The profession of teaching has been undergoing a crisis over the past fifteen years. In universities, there has been a move from tenured professors to part-time faculty, to the point that approximately half of university faculty are part-time, and probably don’t make a living wage.
In public schools, teachers are losing ground, with both their economic stability and classroom autonomy constantly being eroded. Essentially, teaching is being moved from a professional model to a factory-production model. Teachers are being moved from respected members of the middle-class into less stable and more regimented jobs.
Teaching to the Test
It’s become critically important for schools to “teach to the test.” This hasn’t been done for any reason associated with actual teaching. It relates to changes in the cultural value of the actual teaching experience, and also to the changing needs of our culture.
The move toward “teaching to the test” is tied to more and more limited educational funding, the increased power of administration in education, and the need for resources to be used to adjust to a changing economy and increased globalization.
Education funding has, in many states, not recovered to its pre-recession levels. Further, what education funding does come through is often offered with requirements for “measurement” that may or may not reflect actual teaching.
With this increased measurement, power (and money) is being moved more and more away from the actual teachers and toward administrators. Yet administrators are not the “big bad” here. Like police who must enforce an unjust law, they are caught between doing their duty and their commitments to education. And, like the teachers they administrate, opening their mouths to complain is a surefire way to end up on the unemployment line.
But if it’s not the administrators who are driving the changes, then who or what is? Two external factors are at work here.
First, the lower levels of education funding available force administrators to make decisions about who goes and who stays. Even if no one likes the decisions, a lack of cash requires that these decisions be made. The rising pressure on this area of the workforce means that people who increase an administrator’s stress level are walking a thin line. Some of them are pushed over it.
Second, an increased reliance on teaching technology requires more capital investment, and that money has to come from somewhere. We might complain about unfair treatment of teachers, but we’re also loathe to pay more taxes. We’re “robbing Peter to pay Paul,” and both of them are responsible for training our children. It’s a shortsighted maneuver that we’ve forced onto the administrators.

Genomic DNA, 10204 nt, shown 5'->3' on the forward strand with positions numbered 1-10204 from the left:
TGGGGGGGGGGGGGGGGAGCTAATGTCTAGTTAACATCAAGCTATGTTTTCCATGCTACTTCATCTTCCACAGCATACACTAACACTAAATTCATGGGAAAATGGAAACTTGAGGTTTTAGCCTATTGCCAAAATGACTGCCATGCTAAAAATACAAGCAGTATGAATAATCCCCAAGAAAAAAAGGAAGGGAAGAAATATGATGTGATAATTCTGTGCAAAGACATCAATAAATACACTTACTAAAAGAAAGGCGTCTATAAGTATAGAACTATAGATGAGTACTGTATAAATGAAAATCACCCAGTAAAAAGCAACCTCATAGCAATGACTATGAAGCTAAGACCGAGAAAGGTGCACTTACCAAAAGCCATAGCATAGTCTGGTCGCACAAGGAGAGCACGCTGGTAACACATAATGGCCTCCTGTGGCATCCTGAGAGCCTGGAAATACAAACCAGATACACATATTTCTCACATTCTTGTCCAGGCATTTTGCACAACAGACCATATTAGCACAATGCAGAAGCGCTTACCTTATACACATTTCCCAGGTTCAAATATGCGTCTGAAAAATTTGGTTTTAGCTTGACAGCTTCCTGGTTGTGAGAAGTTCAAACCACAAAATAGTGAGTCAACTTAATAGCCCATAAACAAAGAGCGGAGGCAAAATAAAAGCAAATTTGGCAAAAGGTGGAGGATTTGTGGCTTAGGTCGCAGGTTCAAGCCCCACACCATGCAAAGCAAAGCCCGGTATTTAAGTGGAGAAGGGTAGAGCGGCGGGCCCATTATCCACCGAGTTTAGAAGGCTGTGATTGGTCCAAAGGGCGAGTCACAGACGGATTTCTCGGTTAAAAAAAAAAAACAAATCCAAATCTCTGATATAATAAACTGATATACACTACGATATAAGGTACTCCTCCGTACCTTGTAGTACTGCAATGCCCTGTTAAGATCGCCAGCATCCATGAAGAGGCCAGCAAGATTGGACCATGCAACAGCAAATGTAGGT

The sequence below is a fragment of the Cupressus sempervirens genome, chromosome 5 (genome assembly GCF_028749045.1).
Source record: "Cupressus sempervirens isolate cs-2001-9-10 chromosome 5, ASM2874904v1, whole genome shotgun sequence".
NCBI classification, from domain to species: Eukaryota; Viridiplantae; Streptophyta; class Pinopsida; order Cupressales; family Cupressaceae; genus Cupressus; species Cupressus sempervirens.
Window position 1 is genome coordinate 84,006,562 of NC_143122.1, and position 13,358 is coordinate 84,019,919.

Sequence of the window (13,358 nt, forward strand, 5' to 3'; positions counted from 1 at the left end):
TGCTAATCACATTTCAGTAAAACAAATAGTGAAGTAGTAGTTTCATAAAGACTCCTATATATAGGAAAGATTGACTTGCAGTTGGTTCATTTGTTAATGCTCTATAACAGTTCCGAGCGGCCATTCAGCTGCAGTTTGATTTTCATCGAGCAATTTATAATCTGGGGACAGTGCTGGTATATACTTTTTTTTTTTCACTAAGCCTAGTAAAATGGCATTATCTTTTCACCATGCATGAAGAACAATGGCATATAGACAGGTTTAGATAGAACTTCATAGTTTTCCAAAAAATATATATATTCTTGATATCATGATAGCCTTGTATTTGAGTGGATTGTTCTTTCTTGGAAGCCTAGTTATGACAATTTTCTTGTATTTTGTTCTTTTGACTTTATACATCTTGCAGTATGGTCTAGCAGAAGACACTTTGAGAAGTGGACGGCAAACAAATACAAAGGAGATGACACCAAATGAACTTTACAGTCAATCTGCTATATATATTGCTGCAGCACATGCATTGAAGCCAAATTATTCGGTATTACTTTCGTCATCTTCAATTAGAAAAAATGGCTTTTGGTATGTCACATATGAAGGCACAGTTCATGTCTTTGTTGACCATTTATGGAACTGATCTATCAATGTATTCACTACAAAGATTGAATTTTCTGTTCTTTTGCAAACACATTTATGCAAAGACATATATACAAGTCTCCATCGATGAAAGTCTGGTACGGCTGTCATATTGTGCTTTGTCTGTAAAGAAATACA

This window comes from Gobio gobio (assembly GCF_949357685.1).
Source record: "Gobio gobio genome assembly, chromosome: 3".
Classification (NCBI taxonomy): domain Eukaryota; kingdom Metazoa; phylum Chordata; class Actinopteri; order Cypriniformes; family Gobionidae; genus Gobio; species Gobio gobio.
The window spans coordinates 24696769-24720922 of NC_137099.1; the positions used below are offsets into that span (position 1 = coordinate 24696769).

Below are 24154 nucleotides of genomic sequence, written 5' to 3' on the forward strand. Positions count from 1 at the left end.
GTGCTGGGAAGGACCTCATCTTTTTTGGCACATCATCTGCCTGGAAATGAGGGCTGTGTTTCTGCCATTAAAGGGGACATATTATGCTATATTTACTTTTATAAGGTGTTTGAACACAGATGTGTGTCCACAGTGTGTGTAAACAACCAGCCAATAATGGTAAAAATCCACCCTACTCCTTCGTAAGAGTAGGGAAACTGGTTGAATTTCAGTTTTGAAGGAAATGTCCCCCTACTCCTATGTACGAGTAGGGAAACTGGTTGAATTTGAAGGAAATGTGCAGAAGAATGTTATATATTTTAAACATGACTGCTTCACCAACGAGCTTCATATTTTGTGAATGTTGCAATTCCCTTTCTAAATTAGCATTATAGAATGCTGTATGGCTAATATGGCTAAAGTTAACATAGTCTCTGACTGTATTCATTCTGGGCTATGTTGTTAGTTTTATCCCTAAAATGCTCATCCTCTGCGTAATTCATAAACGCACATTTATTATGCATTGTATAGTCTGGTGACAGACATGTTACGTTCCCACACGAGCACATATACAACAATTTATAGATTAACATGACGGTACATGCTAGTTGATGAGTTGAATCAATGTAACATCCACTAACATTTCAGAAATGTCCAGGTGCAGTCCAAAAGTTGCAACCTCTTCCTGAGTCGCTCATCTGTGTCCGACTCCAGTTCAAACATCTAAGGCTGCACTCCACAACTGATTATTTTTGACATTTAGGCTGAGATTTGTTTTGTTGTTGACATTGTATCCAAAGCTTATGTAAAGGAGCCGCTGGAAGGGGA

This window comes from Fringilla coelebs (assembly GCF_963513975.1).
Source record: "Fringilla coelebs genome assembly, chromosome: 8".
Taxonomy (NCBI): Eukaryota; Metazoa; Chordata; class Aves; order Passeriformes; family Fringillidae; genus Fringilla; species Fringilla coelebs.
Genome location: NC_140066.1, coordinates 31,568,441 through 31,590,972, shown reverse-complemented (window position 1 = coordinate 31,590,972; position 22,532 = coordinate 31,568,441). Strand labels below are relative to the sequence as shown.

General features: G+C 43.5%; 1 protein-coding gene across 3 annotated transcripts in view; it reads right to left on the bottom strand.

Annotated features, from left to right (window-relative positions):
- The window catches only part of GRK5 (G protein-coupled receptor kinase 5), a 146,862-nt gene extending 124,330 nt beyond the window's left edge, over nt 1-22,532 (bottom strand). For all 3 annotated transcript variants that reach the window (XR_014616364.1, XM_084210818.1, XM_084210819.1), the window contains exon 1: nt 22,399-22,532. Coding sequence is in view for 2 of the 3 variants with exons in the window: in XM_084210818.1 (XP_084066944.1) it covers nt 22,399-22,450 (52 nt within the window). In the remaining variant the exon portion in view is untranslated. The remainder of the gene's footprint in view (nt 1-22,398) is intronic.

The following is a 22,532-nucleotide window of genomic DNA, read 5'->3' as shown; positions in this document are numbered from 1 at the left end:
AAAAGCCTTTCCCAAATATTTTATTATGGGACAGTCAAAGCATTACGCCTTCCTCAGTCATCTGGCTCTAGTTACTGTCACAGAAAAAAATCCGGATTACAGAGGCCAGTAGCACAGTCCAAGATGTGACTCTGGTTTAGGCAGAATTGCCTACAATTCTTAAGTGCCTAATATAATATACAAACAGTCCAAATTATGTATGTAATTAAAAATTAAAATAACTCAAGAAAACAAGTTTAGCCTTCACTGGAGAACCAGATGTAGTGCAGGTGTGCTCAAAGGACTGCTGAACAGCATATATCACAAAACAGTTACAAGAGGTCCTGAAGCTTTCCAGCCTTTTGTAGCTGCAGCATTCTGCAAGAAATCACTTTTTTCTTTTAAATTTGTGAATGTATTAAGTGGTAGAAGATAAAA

Needed Changes in Education
Like many other areas of the economy, education is undergoing changes that are linked with the digital revolution. The very real pains of teachers, the brutal and sometimes nonsensical decisions required of administrators, and the incessant testing of students are all part of a huge effort at social engineering.
No one seems to talk about education as necessary social engineering. But if we look below the surface, we can quickly recognize that we’re trying, successfully or not, to adjust to a Brave New World. Whole swaths of jobs have evaporated and are not coming back. Management has been streamlined, paperwork has been automated, and face-to-face relationships with customers have been priced out of the market.
The changes in teaching aren’t separate from this radical shift. As a culture, we’re making teaching less personal, and investing in technology. In other words, we’re reflecting the rest of the economy. Students are becoming less “people” and more “collections of numbers.” This isn’t a shift in education. It’s a shift in the meaning of “personhood” in the digital economy. Serving students comes more and more to mean making sure that they have the “right” numbers.
Are these changes going to benefit us, as people and a culture, in the long run? Probably not. But we can’t just react to these changes in the world piecemeal. The massive changes in the American education system haven’t been adopted because of some primal drive for standardization and efficiency. They’re a reaction to a changed, and changing, situation.
Creating an education system that will prepare us for this uncertain future is going to require commitment, cash, and a clear vision of what America not only wants to be, but needs to be, in the coming years.